SubjectDN: CN=<hostname>,OU=<client or server name>,O=ibm,C=us by default, can be customized with the --subject option.

The options are:

--server=name
Specifies the name of the Liberty server for which the keystore and certificate is created. This option cannot be used if the --client option is specified.
--client=name
Specifies the name of the Liberty client for which the keystore and certificate is created. This option cannot be used if the --server option is specified.
[19.0.0.5 and later]--keyType=keystore type
[19.0.0.5 and later]Specifies the keystore type to generate. To generate a JKS keystore, specify the --keyType option with the value of JKS. By default, a PKCS12 keystore is generated. However, to explicitly specify the generation of a PKCS12 keystore, specify the --keyType option with the value of PKCS12.

A PKCS12 keystore has a number of advantages over a JKS keystore. The PKCS12 keystore is more extensible, supports stronger cryptographic algorithms, and is widely adopted. The PKCS12 format is frequently the format that certificate authorities provide when they issue certificates.

--keySize=size
Specifies the certificate key bit size. The default value is 2048.
--password=password
Specifies the password to be used in the keystore, which must be at least six characters in length. This option is required.
--passwordEncoding=password_encoding_type
Specifies how to encode the keystore password. Supported encoding value is xor or aes. If this option is not provided, a default value of xor is used.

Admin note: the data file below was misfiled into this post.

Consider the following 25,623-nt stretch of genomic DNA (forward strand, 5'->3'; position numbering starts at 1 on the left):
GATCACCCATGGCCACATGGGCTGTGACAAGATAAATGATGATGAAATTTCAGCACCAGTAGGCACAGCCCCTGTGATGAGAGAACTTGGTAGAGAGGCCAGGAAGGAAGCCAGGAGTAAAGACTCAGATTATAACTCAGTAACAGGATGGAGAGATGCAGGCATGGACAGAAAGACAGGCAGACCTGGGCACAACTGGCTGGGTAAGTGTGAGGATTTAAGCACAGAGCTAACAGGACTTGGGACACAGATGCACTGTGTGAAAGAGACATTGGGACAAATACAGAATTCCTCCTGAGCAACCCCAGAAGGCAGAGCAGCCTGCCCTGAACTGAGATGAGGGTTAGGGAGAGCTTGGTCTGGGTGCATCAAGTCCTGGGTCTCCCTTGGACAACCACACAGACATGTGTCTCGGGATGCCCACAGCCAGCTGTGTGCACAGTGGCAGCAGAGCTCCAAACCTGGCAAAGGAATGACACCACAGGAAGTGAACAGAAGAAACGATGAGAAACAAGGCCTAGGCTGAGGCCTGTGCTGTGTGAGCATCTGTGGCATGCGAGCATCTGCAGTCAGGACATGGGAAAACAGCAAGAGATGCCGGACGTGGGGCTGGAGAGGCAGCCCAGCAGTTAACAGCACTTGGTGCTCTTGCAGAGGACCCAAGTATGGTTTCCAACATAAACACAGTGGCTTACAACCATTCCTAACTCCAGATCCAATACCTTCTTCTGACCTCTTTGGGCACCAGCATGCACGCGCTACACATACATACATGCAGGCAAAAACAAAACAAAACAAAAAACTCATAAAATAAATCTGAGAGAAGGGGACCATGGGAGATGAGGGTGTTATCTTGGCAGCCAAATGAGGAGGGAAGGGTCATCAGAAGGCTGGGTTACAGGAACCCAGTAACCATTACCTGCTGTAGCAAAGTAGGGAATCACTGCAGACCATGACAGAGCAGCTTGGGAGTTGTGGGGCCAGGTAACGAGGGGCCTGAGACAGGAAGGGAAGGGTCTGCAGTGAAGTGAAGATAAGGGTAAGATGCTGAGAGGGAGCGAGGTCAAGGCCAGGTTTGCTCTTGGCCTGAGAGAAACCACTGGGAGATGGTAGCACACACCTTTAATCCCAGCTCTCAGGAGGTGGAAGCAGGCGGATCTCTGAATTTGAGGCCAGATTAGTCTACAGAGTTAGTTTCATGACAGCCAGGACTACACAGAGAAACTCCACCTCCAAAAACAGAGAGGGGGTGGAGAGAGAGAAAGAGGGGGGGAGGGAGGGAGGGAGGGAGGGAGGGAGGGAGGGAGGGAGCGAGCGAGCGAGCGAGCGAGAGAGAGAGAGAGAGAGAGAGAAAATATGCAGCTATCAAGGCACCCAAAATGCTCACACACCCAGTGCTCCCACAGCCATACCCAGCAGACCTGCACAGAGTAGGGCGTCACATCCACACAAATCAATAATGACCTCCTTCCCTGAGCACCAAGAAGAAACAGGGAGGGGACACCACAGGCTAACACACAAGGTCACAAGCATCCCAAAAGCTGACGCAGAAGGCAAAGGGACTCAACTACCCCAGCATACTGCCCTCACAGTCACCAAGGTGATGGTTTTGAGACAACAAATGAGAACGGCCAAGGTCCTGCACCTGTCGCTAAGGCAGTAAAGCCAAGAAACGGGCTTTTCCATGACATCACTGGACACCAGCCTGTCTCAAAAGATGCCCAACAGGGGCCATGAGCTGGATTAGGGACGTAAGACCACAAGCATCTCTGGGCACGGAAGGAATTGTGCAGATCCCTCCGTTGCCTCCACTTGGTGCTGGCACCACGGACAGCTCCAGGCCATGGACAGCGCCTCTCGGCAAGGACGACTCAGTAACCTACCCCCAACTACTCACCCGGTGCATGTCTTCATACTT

--passwordkey=password_encryption_key
Specifies the key to use to encode the keystore password by using AES encryption. This string is hashed to produce an encryption key that is used to encrypt and decrypt the password. The key can be provided to the server by defining the variable wlp.password.encryption.key whose value is the key. If this option is not provided, a default key is used.
--validity=days
Specifies the number of days that the certificate is valid, which must be equal to or greater than 365. If this option is not provided, a default value of 365 is used.
--subject=DN
Specifies the Distinguished Name (DN) for the certificate subject and issuer. If this option is not provided, a default value of CN=<hostname>,OU=<server or client name>,O=ibm,C=us is used. The CN value is retrieved by using a java method to get the machine's local hostname. If the hostname cannot be resolved, the IP address is returned.
--sigAlg
Specifies the signature algorithm that is used to sign the self-signed certificate. The signature algorithm that is supported depends on what is supported by the underlying JRE. Stronger signature algorithms might require the JRE to have the unrestricted policy file in place.
The command accepts SHA256withRSA (default), SHA1withRSA, SHA384withRSA, SHA512withRSA, SHA1withECDSA, SHA256withECDSA, SHA384withECDSA, and SHA512withECDSA. The signature algorithms that end with RSA creates certificates with RSA keys and the signature algorithms that end with ECDSA creates certificates with Elliptical Curve (EC) keys.
Note: If you are using certificates that are created with EC keys, then your server needs a customized ciphers list in the ssl configuration to include EC ciphers.
[19.0.0.6 and later]--extInfo
Specifies any X.509 certificate extension information that it uses to create the default certificate. By default, the Subject Alternative Name extension is added to the certificate with the host name of the server. If the --extInfo option is used, the value is passed directly to the keytool command. Use the syntax of the --ext flag on the keytool command.
help
Prints help information for a specified task.

Usage

The following examples demonstrate correct syntax:

securityUtility encode --encoding=aes GiveMeLiberty
securityUtility createSSLCertificate --server=myserver --password=mypassword --validity=365
                                     --subject=CN=mycompany,O=myOrg,C=myCountry
securityUtility help createSSLCertificate